I often talk with marketers who spend hours and hours trying to perfect their online copy.
Many forget the most important thing.
Doesn’t matter how great your copy is – whether it’s your web copy or an email, if people don’t read it, all is lost.
And trust me on this, people won’t read your copy if it looks “hard” to read.
I see this mistake being made over and over. How you present your copy is critical.
When I look at online sales copy, it only takes me a few seconds to know if it poorly presented. By poorly presented, I mean it’s not reader-friendly.
The first reality you must accept as a marketer is that your prospects arrive at your website or open your email with their fingers on their mouses – ready to click away at the first sign that you are asking them to “work” at reading your copy.
It’s critical you understand this fundamental fact about the nature of people’s attention online or you will be giving away sales.
Here’s the real tragedy: Many marketers achieve a remarkable feat by even getting the prospect to their copy in the first place only to drop the ball.
For some reason, they seem to think the heavy lifting is over the minute a prospect lands on their home page or clicks open their email.
No way. Selling to today’s savvy, educated, impatient and jaded prospect is ALL heavy lifting.
The last thing you want is to give the sale away because you didn’t make it easy for your prospect to read your copy.
So what should you do? Well, a good model to follow are newspapers and magazines.
They use headlines and sub-heads to attract attention and they rarely have more than 8-10 words on a line. Why? Because it’s easy for the reader to skim.
When a copywriter creates copy he/she uses what is referred to as a “double-readership” path.
Simply put, that means the style and formatting is aimed at two types of readers.
Those who want to read ALL the information at once. And then, the skimmers – readers who want to glance at the main points to get the overall message. Then, if they choose, they can go back and read the more detailed information.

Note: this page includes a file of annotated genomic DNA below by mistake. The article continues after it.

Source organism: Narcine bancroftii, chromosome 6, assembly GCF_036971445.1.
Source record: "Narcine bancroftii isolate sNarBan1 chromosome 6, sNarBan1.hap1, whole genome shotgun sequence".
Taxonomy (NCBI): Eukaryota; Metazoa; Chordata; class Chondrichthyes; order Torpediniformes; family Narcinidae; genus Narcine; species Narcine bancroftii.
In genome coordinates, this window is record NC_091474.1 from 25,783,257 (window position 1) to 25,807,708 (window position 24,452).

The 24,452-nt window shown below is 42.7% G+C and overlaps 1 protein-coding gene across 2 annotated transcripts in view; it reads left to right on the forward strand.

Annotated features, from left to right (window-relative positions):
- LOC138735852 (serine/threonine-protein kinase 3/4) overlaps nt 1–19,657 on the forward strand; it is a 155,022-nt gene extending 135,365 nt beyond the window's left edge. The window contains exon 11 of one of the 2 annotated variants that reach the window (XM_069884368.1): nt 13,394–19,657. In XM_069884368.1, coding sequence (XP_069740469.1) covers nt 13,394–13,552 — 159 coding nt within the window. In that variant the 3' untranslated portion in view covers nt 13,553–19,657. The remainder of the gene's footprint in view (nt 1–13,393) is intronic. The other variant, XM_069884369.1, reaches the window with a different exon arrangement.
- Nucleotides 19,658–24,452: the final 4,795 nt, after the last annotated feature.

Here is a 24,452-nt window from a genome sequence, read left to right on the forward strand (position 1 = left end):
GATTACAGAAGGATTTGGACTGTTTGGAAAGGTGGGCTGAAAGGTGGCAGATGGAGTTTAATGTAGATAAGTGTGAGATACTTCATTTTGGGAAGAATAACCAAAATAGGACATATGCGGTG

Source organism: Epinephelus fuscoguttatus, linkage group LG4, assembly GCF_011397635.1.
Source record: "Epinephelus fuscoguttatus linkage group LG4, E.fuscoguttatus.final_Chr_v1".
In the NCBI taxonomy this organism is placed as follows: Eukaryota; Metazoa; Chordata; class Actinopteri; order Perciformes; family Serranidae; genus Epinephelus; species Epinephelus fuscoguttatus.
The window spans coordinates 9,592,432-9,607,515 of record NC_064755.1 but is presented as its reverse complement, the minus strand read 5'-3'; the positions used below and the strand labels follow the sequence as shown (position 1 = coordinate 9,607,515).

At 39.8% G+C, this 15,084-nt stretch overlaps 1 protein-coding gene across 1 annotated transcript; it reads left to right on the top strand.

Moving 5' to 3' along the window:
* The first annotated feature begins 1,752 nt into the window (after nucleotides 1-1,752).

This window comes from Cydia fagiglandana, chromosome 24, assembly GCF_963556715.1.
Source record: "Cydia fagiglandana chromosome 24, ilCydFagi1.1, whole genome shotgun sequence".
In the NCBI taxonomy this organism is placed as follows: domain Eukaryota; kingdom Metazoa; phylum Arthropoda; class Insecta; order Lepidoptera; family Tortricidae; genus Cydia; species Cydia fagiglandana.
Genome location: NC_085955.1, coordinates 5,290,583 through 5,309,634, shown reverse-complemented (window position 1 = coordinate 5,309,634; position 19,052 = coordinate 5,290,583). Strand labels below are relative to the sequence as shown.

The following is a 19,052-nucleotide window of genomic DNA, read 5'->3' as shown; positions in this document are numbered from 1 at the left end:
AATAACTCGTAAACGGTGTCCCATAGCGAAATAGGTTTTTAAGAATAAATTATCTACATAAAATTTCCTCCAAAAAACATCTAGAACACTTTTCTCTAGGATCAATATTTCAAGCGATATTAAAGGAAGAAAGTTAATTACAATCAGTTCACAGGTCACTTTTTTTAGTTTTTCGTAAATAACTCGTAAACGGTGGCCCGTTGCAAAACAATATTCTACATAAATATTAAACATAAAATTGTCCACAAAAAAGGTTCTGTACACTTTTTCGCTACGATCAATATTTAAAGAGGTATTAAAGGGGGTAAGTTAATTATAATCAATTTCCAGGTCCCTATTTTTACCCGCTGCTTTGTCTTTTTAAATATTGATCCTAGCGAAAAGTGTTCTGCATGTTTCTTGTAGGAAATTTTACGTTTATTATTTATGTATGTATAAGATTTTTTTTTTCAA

And here’s another thing newspapers and magazines do – they mostly use black type, one font style on a white background.
Web designers don’t like to hear this. They love to combine different fonts, colours and coloured backgrounds.
When you use this “dog’s breakfast” approach, you might as well include the phone number of a competitor because that’s where the reader will be headed – with one, quick click.
The objective is message clarity.
I’m sure many of you have been in a presentation where you could not hear the speaker properly due to a poor set up. What do you do? You tune out, right?
Same with written communication. When you fly in the face of convention – what people have been used to all their lives – you are spending money you likely won’t get back.
If you want people to read your stuff, you have to make it easy for them to do so.
Go look at your web pages and emails. Try to look through your prospects’ eyes. Are you making it easy for them to “get you”?
And just a note, this article is focused on appearance. If you don’t have a compelling message, there isn’t ANY formatting that will win the day.
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